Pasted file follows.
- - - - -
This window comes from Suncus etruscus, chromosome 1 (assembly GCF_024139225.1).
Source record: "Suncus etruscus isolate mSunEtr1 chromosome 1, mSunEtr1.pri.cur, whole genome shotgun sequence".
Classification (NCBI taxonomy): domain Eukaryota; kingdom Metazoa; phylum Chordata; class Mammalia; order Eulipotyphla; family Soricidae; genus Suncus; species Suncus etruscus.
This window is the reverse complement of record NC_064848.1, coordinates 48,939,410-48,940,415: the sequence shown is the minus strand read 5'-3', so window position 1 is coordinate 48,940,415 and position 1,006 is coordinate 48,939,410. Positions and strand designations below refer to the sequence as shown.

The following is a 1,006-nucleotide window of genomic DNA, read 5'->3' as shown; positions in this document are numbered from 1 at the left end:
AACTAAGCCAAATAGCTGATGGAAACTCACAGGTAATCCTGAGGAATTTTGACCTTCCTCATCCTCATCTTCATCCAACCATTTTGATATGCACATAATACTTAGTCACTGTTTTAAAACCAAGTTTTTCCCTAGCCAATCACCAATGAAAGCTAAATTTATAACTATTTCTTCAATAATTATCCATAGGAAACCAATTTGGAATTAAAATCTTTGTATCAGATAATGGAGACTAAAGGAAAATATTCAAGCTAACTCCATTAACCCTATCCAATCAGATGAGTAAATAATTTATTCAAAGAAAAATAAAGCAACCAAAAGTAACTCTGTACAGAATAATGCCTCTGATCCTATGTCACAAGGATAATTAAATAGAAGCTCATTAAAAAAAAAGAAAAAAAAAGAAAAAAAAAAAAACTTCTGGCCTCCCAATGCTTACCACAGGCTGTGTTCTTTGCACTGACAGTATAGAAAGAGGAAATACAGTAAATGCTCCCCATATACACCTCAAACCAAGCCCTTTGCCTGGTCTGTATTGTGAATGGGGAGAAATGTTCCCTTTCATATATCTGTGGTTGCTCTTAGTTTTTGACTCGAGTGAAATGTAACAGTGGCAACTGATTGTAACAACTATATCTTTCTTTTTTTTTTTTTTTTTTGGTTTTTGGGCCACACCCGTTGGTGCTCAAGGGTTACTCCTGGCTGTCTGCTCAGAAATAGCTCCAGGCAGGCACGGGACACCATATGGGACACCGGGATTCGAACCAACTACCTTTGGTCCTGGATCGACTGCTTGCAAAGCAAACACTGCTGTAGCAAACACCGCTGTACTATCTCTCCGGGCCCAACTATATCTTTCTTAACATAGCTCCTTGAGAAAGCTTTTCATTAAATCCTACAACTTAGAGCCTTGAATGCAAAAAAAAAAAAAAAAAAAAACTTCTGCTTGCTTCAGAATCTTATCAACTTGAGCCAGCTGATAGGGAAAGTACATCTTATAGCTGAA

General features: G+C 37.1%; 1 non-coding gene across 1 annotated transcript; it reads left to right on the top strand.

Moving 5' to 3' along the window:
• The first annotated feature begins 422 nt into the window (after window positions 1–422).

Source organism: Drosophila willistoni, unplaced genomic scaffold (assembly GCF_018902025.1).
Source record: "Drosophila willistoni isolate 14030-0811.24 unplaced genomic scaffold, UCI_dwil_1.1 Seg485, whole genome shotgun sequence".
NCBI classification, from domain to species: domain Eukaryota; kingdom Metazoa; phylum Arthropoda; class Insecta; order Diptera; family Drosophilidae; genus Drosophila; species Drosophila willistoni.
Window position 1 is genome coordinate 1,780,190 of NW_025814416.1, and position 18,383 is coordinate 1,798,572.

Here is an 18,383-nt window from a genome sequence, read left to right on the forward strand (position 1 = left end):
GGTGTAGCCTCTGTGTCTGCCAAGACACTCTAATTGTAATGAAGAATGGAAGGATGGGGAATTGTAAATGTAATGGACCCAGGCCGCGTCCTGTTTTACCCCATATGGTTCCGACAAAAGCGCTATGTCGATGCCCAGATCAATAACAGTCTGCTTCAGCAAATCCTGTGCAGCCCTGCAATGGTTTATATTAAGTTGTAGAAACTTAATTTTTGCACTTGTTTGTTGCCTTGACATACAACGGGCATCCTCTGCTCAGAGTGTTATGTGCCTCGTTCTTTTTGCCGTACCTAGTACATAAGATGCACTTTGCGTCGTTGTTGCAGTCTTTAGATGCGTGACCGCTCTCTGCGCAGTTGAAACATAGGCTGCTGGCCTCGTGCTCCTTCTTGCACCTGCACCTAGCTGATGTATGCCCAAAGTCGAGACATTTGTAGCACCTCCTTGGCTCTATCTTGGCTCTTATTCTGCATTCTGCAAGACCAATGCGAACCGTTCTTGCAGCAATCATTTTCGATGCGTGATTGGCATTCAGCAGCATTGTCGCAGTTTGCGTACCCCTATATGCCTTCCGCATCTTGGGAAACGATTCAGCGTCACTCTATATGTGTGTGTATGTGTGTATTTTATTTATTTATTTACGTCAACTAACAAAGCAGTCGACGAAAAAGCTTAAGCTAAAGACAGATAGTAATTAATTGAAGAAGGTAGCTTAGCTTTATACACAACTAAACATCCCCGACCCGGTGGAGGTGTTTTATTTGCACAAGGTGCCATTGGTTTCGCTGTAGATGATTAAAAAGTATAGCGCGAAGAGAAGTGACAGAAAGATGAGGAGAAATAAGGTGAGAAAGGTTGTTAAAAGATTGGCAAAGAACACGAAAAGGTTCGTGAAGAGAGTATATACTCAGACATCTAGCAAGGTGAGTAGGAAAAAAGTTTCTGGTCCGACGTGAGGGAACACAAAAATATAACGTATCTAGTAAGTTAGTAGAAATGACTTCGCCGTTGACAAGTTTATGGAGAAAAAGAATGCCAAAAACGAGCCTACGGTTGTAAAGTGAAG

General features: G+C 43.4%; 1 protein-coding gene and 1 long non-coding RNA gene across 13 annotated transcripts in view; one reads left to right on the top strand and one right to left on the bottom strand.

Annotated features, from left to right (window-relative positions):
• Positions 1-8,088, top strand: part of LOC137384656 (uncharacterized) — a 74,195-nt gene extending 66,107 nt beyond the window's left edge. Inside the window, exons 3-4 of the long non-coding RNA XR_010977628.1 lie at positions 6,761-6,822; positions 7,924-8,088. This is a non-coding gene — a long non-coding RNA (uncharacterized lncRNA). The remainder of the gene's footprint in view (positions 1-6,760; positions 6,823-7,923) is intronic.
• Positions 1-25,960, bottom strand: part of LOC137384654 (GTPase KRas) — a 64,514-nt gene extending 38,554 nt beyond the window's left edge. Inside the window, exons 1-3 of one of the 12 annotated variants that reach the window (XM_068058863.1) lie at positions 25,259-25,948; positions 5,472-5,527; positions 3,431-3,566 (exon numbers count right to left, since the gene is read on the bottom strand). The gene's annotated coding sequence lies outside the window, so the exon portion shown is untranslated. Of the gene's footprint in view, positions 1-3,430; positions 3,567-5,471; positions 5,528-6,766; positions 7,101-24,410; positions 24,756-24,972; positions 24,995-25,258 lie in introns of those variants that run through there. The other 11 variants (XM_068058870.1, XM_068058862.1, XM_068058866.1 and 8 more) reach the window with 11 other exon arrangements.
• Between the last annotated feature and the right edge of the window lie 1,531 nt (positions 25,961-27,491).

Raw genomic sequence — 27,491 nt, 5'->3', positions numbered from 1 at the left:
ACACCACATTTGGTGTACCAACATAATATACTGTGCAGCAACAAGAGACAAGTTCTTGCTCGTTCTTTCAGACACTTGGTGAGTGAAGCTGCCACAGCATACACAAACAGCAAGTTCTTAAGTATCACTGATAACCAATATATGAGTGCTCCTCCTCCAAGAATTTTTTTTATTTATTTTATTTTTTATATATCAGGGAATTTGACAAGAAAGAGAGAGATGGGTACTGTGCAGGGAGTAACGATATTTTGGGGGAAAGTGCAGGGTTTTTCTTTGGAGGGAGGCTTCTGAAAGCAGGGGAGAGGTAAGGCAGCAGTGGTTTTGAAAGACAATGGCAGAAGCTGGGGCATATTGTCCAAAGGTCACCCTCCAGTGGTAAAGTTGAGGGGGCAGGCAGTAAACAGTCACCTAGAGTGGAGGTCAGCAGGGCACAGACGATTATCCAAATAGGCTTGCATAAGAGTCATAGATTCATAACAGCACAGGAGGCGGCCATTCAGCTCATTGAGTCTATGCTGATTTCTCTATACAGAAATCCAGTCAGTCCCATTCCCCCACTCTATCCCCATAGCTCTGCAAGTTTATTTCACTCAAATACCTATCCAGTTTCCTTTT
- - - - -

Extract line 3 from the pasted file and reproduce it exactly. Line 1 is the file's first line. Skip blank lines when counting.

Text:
Classification (NCBI taxonomy): domain Eukaryota; kingdom Metazoa; phylum Chordata; class Mammalia; order Eulipotyphla; family Soricidae; genus Suncus; species Suncus etruscus.